President Trump has repeatedly bragged about “his” economy, talking about economic growth in glowing, hyperbolic terms. To hear the president tell it (or tweet it as the case may be) Americans currently enjoy the best economy in the history of forever. But Trump’s boasting doesn’t hold up, even to a cursory examination of the data.

Economic growth over the last two years, as measured by GDP, comes in at basically the same rate as it did during the best two years of the Obama administration.

And if you dig deeper into the numbers, you will find that it’s all smoke and mirrors. The entire economy is nothing but a house of cards built on a shaky foundation of spending and debt.

The Commerce Department recently released second-quarter GDP data. Although it slightly beat expectations, growth came in at a relatively tepid 2.1 percent.

Along with releasing Q2 data, the Commerce Department also revised numbers from previous quarters. As it turns out, the economy actually grew slightly faster during Obama’s two best years (2014 and 2015) than it has during the first two years of the Trump administration.

The best year for GDP growth during the Obama era was 2015 when the economy grew by 2.9 percent. That’s identical to the 2.9 percent growth in 2018. In 2014, GDP was 2.5 percent. That compares with 2.4 percent in Trump’s first year.

In a nutshell, the data reveals very little difference between the Trump and Obama economies.

Nevertheless, Trump wasn’t discouraged about the lackluster Q2 number. He tweeted that growth was “not bad considering we have the very heavy weight of the Federal Reserve anchor wrapped around our neck.”

Trump’s tweet actually misses the truth by about 180 degrees.

The Federal Reserve has certainly had a major impact on the economy, but not in the way Trump would have you believe. In fact, the Fed’s easy money policy with its low interest rates have driven what little economic growth we’ve seen. Federal Reserve policy isn’t a millstone wrapped around the economy’s neck. It’s a hydraulic jack propping it up.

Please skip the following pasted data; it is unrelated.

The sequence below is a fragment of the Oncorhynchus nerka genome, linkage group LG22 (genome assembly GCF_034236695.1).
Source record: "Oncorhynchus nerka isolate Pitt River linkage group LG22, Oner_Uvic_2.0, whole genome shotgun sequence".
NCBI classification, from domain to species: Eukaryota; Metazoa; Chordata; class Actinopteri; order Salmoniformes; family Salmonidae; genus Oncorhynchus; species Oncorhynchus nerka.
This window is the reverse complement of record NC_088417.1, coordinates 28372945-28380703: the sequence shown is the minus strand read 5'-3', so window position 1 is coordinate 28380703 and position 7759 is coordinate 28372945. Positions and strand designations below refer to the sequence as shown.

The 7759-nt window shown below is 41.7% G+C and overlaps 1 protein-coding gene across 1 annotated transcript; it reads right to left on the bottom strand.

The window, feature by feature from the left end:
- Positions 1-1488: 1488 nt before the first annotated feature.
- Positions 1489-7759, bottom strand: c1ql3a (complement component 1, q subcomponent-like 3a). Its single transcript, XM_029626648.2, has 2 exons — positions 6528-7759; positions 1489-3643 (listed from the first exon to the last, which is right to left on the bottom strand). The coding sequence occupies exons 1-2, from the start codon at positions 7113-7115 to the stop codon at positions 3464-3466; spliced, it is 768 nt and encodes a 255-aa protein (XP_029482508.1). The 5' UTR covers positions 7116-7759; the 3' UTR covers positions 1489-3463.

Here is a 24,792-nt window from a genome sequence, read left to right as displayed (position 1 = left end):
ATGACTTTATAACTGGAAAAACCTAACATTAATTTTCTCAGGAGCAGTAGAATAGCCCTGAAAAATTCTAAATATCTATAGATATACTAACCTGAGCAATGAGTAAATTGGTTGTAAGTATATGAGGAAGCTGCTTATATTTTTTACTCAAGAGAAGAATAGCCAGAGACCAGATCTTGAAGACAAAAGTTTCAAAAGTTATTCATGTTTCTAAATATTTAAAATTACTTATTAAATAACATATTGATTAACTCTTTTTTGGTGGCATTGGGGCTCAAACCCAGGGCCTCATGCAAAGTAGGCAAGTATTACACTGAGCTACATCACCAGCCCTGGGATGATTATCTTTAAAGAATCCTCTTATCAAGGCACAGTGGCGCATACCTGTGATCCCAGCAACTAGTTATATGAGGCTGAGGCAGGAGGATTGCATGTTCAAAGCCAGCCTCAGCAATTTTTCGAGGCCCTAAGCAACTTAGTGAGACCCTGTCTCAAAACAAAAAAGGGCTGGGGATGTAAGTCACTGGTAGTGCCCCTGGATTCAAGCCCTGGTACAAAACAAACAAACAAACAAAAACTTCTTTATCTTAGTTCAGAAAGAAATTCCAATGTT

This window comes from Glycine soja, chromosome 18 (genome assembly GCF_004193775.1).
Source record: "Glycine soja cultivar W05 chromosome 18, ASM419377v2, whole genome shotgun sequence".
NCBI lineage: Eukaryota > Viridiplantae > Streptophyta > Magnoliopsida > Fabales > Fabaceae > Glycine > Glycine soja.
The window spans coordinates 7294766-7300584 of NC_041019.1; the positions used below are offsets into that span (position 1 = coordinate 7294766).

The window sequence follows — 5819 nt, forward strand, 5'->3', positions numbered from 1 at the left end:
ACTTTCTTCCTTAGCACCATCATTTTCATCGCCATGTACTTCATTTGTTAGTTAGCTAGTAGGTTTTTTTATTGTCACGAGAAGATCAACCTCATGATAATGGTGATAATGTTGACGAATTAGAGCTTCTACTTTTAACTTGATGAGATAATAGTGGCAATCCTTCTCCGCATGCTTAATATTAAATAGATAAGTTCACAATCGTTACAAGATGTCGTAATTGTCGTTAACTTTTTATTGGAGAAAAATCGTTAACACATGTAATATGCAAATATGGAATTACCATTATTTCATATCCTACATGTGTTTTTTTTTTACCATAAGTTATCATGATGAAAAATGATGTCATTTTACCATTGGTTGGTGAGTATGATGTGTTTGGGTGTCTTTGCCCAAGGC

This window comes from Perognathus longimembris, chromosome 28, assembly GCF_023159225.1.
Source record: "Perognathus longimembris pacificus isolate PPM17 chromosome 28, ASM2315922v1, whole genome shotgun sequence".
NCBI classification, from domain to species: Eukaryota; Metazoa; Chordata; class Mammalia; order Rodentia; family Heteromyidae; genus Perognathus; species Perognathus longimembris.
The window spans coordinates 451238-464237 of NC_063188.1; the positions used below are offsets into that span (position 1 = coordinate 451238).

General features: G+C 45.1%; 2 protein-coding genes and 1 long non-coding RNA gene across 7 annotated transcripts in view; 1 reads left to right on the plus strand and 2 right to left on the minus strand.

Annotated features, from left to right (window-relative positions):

The Fed cut interest rates to zero in the wake of the 2008 crash and held them there for seven years. In December 2015, the central bank began to “normalize” rates. But it only managed to push rates to 2.5 percent (nowhere near “normal”) before the stock market began to tank in December 2018. To stop the air from coming out of the bubble, the Fed put normalization on hold. Powell and company are now set to begin cutting rates again.

These abnormally low interest rates were intended to “stimulate” the economy by incentivizing borrowing and spending. It certainly worked, as the most recent GDP report reveals.

The most important part of GDP – gross private domestic investment – was down 5.5 percent in Q2. That represents the weakest quarter since Q4 2015. Non-residential business investment was also down 0.6 percent. Residential investment fell 1.5 percent. That category has been down six straight quarters, the longest span since 2009 — during the Great Recession. Net exports saw the biggest drop in a decade last quarter.

In a nutshell, the economy supposedly grew by 2.1 percent, despite a decline in business investment, decreasing imports and falling corporate profits.

So, what drove the growth?

Borrowed money.

Consumer spending increased by 4.3 percent and accounted for nearly all of the GDP growth. That may lead you to believe that the U.S. workers have plenty of money in their pockets.

You would believe wrong.

Consumers are digging deeper and deeper into debt to pay for this spending spree. Consumer debt has risen to a record-setting $4.9 trillion. That does not include mortgages. Americans owe over $1.07 trillion in credit card debt. Credit card balances rose by $7.2 billion in May alone.

The other big boost to GDP in Q2 came in the form of government stimulus. Federal spending was up 5 percent. That added 0.85 percent to the overall GDP. Non-defense spending was up a whopping 15.9 percent in Q2. The last time government spending grew that much in a single quarter was 21 years ago. The U.S. endured two recessions in that timespan – including the Great Recession.

In other words, government spending rose last quarter by more than it did in any quarter during either of those recessions. Think about that. Trump keeps complaining that he’s not getting as much monetary stimulus via low interest rates as Obama did. But he’s getting more fiscal stimulus.

When you shatter the mirrors and blow away the smoke, you discover the truth about the supposed success of the Trump economy (and the Obama economy too for that matter) — it has nothing to do with industry or business. The consumer and the federal government spent more borrowed money.

That’s it.

The raises the $22 trillion question. How long can an economy built on debt continue to grow?

Mike Maharrey